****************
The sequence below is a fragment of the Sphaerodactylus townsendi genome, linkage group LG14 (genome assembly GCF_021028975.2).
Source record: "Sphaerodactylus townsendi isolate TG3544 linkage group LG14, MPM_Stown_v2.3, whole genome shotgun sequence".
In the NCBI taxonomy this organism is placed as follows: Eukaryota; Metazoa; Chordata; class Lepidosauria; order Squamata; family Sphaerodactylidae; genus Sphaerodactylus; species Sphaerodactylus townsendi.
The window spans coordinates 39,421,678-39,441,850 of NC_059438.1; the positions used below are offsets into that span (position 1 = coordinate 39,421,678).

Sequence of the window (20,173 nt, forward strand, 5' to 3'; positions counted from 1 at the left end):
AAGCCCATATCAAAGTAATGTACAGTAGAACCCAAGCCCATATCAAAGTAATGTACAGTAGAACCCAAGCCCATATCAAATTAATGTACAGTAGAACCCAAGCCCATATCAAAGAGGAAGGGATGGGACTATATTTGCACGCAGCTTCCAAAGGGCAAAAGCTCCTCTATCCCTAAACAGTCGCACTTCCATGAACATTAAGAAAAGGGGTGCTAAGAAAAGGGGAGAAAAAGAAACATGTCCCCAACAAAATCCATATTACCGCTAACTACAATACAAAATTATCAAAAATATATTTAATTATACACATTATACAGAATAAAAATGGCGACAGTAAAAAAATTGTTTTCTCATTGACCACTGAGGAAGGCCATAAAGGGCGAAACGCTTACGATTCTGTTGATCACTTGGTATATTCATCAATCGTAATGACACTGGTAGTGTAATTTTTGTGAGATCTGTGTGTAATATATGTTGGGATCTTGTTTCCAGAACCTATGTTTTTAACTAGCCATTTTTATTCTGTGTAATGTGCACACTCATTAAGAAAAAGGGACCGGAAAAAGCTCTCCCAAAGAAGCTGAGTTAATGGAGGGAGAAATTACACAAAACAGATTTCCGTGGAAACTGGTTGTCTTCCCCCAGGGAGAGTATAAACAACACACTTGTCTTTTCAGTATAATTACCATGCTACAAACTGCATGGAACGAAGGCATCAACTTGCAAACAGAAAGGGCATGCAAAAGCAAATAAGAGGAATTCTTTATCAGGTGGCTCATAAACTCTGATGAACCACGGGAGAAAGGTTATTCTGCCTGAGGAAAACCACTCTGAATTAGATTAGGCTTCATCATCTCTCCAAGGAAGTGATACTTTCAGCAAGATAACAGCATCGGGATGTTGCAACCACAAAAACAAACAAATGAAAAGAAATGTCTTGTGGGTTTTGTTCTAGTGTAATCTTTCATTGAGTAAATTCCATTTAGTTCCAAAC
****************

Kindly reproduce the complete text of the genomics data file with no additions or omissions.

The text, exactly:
The sequence below is a fragment of the Sphaerodactylus townsendi genome, linkage group LG14 (genome assembly GCF_021028975.2).
Source record: "Sphaerodactylus townsendi isolate TG3544 linkage group LG14, MPM_Stown_v2.3, whole genome shotgun sequence".
In the NCBI taxonomy this organism is placed as follows: Eukaryota; Metazoa; Chordata; class Lepidosauria; order Squamata; family Sphaerodactylidae; genus Sphaerodactylus; species Sphaerodactylus townsendi.
The window spans coordinates 39,421,678-39,441,850 of NC_059438.1; the positions used below are offsets into that span (position 1 = coordinate 39,421,678).

Sequence of the window (20,173 nt, forward strand, 5' to 3'; positions counted from 1 at the left end):
AAGCCCATATCAAAGTAATGTACAGTAGAACCCAAGCCCATATCAAAGTAATGTACAGTAGAACCCAAGCCCATATCAAATTAATGTACAGTAGAACCCAAGCCCATATCAAAGAGGAAGGGATGGGACTATATTTGCACGCAGCTTCCAAAGGGCAAAAGCTCCTCTATCCCTAAACAGTCGCACTTCCATGAACATTAAGAAAAGGGGTGCTAAGAAAAGGGGAGAAAAAGAAACATGTCCCCAACAAAATCCATATTACCGCTAACTACAATACAAAATTATCAAAAATATATTTAATTATACACATTATACAGAATAAAAATGGCGACAGTAAAAAAATTGTTTTCTCATTGACCACTGAGGAAGGCCATAAAGGGCGAAACGCTTACGATTCTGTTGATCACTTGGTATATTCATCAATCGTAATGACACTGGTAGTGTAATTTTTGTGAGATCTGTGTGTAATATATGTTGGGATCTTGTTTCCAGAACCTATGTTTTTAACTAGCCATTTTTATTCTGTGTAATGTGCACACTCATTAAGAAAAAGGGACCGGAAAAAGCTCTCCCAAAGAAGCTGAGTTAATGGAGGGAGAAATTACACAAAACAGATTTCCGTGGAAACTGGTTGTCTTCCCCCAGGGAGAGTATAAACAACACACTTGTCTTTTCAGTATAATTACCATGCTACAAACTGCATGGAACGAAGGCATCAACTTGCAAACAGAAAGGGCATGCAAAAGCAAATAAGAGGAATTCTTTATCAGGTGGCTCATAAACTCTGATGAACCACGGGAGAAAGGTTATTCTGCCTGAGGAAAACCACTCTGAATTAGATTAGGCTTCATCATCTCTCCAAGGAAGTGATACTTTCAGCAAGATAACAGCATCGGGATGTTGCAACCACAAAAACAAACAAATGAAAAGAAATGTCTTGTGGGTTTTGTTCTAGTGTAATCTTTCATTGAGTAAATTCCATTTAGTTCCAAAC